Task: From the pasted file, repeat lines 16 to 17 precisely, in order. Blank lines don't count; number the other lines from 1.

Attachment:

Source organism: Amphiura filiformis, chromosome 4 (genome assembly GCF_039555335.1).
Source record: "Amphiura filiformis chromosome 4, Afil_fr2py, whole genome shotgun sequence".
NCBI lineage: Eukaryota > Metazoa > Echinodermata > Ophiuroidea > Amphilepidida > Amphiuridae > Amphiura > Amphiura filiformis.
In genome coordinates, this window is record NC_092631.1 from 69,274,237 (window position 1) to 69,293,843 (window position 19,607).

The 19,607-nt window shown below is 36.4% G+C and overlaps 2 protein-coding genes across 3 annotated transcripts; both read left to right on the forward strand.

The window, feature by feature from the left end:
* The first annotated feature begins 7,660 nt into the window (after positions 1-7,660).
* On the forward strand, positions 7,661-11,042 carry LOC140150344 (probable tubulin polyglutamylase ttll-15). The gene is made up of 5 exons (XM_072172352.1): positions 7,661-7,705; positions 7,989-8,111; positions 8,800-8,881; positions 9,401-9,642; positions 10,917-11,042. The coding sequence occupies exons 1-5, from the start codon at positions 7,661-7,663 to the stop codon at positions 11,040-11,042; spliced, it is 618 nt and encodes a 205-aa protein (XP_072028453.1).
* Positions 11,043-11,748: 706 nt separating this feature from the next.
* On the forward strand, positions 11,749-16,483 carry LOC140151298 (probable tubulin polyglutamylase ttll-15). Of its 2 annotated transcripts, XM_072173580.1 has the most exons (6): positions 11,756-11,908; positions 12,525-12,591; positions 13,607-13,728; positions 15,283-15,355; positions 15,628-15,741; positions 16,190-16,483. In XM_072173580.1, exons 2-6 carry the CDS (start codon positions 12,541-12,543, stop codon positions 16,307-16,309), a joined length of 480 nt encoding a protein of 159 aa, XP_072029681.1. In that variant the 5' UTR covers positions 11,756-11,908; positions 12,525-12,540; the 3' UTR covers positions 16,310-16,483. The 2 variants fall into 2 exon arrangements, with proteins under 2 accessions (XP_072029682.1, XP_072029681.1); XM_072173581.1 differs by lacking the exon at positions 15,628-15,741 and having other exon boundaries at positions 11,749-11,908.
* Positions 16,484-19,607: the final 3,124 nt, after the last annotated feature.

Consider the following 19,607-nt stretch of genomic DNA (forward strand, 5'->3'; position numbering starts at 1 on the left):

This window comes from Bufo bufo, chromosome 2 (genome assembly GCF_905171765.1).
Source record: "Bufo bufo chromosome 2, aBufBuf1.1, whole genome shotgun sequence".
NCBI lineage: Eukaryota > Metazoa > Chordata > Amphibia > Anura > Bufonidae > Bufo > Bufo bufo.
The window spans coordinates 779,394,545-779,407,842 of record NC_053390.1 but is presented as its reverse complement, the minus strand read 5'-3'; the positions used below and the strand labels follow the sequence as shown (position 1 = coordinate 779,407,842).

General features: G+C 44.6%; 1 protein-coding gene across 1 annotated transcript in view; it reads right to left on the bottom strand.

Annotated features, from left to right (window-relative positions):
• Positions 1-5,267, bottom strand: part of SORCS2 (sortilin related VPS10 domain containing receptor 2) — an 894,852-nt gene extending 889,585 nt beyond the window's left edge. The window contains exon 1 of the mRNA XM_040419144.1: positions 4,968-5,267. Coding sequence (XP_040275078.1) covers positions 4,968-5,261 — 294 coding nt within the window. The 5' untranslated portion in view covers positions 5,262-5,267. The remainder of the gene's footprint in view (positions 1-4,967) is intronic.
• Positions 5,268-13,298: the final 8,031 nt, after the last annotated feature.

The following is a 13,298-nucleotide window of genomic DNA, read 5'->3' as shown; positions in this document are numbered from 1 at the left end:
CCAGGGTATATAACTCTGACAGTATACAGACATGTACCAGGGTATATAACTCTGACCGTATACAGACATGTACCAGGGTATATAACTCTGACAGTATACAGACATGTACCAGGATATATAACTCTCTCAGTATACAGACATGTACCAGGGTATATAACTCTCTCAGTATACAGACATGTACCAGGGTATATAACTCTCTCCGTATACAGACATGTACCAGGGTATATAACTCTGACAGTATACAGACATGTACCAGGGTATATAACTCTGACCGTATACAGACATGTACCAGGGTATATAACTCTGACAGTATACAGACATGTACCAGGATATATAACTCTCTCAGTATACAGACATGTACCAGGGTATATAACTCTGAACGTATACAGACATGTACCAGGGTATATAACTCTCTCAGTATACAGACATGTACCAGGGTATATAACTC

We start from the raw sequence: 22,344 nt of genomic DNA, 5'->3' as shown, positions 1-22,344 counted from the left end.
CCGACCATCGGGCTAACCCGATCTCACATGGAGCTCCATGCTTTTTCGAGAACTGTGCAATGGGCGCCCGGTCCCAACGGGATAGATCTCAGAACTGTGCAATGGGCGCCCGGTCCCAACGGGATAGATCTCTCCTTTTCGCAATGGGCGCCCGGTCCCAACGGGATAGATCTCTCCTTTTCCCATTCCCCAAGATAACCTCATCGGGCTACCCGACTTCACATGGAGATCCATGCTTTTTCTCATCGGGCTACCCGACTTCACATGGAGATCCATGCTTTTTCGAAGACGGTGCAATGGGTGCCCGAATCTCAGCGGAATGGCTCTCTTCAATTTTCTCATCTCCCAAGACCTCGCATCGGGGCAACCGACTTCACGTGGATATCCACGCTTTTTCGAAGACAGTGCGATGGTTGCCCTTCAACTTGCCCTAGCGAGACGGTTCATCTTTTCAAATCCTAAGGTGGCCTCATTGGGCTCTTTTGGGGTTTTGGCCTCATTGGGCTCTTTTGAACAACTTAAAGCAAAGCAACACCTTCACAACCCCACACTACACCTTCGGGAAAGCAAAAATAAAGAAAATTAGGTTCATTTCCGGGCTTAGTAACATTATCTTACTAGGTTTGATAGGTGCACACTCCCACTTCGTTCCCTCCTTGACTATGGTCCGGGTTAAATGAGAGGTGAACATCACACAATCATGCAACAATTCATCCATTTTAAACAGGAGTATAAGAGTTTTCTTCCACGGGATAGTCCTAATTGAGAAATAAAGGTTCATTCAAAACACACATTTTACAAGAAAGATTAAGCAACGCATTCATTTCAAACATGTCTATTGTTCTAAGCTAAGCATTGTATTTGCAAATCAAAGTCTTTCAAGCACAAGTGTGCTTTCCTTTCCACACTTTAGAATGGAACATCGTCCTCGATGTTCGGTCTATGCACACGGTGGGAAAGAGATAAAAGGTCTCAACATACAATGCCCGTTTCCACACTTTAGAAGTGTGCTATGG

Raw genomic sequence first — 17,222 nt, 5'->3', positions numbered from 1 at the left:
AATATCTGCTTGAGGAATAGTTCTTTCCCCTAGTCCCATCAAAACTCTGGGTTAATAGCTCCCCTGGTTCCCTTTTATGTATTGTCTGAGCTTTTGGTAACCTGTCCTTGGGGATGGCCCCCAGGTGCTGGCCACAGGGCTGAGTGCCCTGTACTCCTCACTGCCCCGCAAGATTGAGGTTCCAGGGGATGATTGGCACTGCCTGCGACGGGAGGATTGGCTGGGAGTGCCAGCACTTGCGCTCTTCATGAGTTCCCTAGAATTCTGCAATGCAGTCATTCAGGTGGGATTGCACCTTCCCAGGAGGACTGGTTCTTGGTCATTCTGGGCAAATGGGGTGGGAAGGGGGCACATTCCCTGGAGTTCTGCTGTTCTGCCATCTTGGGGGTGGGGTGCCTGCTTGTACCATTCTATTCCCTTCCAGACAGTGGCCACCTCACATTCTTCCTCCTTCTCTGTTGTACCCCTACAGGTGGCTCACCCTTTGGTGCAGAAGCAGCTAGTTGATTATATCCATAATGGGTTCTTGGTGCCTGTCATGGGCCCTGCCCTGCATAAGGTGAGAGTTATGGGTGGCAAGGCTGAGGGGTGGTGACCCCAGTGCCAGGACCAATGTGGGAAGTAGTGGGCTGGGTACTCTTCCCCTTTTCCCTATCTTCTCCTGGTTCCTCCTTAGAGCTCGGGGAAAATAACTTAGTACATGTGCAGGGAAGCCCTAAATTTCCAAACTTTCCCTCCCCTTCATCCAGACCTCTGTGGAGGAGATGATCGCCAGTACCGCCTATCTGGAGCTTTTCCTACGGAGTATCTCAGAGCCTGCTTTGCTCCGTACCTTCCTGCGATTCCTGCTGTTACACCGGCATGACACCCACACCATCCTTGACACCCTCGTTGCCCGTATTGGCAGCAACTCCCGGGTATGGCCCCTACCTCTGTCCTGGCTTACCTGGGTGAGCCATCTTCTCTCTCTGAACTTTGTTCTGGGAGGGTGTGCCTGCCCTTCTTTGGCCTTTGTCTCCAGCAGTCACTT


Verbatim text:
The window spans coordinates 779,394,545-779,407,842 of record NC_053390.1 but is presented as its reverse complement, the minus strand read 5'-3'; the positions used below and the strand labels follow the sequence as shown (position 1 = coordinate 779,407,842).

General features: G+C 44.6%; 1 protein-coding gene across 1 annotated transcript in view; it reads right to left on the bottom strand.